The cognitive neuropsychologist studies the science of cognitive psychology and specifically on how the brain relates to various psychological processes. The idea is that the brain’s processes are what produce everything about us, including memories, language, recognition, reasoning ability, and problem solving. The science is particularly concerned with neurological illness and brain injury, as these are a large portion of the cases people deal with in this type of therapy.
Sometimes people affected by brain injuries may have problems understanding words or speaking. The research on this unique aspect of science dates back to the late 1800s. Dr. Broca researched a peculiar case of a man who could only speak one word, but who was responsive to other forms of communication. Similarly, much of your training might involve the study of recurring language, thinking, action, memory, recognition and planning.
What Will You Do as a Cognitive Neuropsychologist?
Graduates will often work on research assignments, especially since this profession tends to be more scientific-minded than merely counseling or behavioral therapy. You will help others research, conduct empirical studies, and will do these types of activities more often than hands-on treatment with patients. A cognitive psychologist may work as a doctor, researcher, teacher, or consultant. There are also subfields in neurogenetics, neuropathology, forensics, dementia and rehabilitation. Much of your work will be in researching cognition and specializing in one particular aspect, such as memory or disability.
Depending on where you work, you will notice changes in income and work duties. Research facilities may be governmental, while universities may want to hire you for teaching positions. Sometimes universities even have faculty psychologists on hand to assist with their own needs and curriculums. Another option is working inside a clinic or hospital and working directly with patients. You may even be called to testify in court as an expert witness.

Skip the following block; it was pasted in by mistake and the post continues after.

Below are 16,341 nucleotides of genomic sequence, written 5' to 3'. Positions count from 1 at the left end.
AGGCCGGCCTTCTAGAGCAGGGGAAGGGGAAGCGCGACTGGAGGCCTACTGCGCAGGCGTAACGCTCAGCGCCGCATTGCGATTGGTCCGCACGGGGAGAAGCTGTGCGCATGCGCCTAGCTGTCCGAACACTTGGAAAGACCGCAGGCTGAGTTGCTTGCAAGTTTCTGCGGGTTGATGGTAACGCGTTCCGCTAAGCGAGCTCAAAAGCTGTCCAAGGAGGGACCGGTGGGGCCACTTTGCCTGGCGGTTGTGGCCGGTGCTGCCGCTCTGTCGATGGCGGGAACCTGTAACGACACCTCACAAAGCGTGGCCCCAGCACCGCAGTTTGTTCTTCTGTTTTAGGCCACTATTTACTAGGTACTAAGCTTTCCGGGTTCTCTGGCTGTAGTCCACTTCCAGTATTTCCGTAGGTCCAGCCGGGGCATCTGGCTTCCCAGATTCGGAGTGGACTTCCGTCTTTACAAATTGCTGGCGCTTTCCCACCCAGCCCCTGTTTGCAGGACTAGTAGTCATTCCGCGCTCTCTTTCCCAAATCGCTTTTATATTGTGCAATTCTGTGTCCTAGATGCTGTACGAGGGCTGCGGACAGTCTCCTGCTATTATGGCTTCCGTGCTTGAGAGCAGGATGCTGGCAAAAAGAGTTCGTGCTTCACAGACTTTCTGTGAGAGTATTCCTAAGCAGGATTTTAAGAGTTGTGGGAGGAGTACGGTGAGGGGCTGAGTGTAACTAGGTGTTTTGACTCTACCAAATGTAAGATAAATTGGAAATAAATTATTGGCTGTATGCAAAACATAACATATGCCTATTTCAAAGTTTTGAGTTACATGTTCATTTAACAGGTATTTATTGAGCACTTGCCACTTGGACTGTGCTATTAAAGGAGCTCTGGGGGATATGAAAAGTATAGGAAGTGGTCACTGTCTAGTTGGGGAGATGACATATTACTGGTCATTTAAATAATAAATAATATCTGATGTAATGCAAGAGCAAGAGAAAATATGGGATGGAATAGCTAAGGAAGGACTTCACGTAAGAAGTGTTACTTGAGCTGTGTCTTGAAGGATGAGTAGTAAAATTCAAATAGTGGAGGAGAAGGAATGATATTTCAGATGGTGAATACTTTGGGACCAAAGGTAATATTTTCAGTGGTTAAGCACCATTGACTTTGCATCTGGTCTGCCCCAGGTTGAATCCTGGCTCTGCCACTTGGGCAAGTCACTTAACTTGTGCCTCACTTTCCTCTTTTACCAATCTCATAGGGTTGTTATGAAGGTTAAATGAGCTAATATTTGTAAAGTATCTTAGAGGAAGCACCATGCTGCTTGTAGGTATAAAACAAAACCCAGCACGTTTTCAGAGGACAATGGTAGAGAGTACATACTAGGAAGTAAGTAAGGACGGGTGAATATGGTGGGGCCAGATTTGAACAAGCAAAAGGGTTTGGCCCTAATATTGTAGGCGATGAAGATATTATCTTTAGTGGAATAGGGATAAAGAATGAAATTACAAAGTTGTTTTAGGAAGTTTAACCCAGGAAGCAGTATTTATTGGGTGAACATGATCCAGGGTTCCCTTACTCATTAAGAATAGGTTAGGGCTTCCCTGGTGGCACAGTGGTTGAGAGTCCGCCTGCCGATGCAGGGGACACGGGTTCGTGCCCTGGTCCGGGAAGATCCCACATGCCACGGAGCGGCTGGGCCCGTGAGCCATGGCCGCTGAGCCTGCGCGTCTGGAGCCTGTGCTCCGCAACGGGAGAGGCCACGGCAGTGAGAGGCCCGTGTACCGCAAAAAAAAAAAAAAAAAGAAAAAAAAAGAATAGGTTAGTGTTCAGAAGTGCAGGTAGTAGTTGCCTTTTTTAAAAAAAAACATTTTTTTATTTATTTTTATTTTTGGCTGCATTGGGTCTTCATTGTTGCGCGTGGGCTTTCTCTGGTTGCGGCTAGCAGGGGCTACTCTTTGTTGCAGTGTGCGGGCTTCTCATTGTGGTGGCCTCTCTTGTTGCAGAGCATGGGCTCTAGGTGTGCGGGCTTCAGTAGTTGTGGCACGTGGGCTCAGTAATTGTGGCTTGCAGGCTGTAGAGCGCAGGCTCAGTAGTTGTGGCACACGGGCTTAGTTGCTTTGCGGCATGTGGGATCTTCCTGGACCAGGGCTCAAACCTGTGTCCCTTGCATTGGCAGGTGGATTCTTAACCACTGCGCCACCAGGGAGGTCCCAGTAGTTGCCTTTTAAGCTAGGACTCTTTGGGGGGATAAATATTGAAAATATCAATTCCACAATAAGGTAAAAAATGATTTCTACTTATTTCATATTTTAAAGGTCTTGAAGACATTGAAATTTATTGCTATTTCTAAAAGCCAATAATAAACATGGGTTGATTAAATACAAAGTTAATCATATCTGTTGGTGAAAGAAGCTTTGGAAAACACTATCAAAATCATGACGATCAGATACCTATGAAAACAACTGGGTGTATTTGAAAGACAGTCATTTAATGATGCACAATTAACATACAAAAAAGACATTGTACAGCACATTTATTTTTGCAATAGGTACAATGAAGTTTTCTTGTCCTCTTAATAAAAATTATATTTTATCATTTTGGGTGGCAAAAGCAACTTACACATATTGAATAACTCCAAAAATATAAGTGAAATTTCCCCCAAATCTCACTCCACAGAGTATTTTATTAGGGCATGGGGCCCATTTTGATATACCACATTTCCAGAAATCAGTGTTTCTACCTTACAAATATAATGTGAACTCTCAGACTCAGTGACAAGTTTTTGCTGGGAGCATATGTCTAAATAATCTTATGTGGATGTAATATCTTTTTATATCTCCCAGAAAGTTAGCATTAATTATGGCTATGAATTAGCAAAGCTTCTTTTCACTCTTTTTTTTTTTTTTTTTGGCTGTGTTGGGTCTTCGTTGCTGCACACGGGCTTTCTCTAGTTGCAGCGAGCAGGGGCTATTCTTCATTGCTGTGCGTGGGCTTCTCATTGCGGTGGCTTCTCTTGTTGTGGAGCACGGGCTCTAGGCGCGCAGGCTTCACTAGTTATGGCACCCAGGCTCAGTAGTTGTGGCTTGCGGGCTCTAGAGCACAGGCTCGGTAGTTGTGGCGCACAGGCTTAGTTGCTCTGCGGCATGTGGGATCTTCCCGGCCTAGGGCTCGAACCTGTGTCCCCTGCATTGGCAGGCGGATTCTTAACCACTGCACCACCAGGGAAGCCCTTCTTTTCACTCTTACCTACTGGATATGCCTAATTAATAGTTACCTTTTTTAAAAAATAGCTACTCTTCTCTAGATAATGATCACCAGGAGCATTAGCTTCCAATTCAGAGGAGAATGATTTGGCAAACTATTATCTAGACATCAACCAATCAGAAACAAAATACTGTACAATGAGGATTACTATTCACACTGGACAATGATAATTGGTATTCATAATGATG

Educational Requirements and Salary
Most serious applicants have a Ph.D., though sometimes you can find a position with only a bachelor’s degree. However, for the most part, a bachelor’s degree is a stepping stone for a master’s and a doctorate-level degree. The job also requires using your people skills and having compassion for others, as much of the work involves helping people overcome learning disabilities. You will help individuals uncover new methods to help improve their brain function, which could be linguistic, social or educational in nature.
Salaries for a cognitive neuropsychologist depend largely on experience, as well as location. The average annual salary for specialist doctors is just over $86,000. University professors earned $74,000 annually while researchers and physicians with their own office made considerably more, at over $100,000 per year.
If you dream about a meaningful career that also pays well, a cognitive neuropsychologist is a rewarding path and one that will keep you intellectually motivated, just as it would warm your heart to help others cure their lifelong problems. You can start learning at the bachelor’s degree level and work your way up quickly through the schools list below.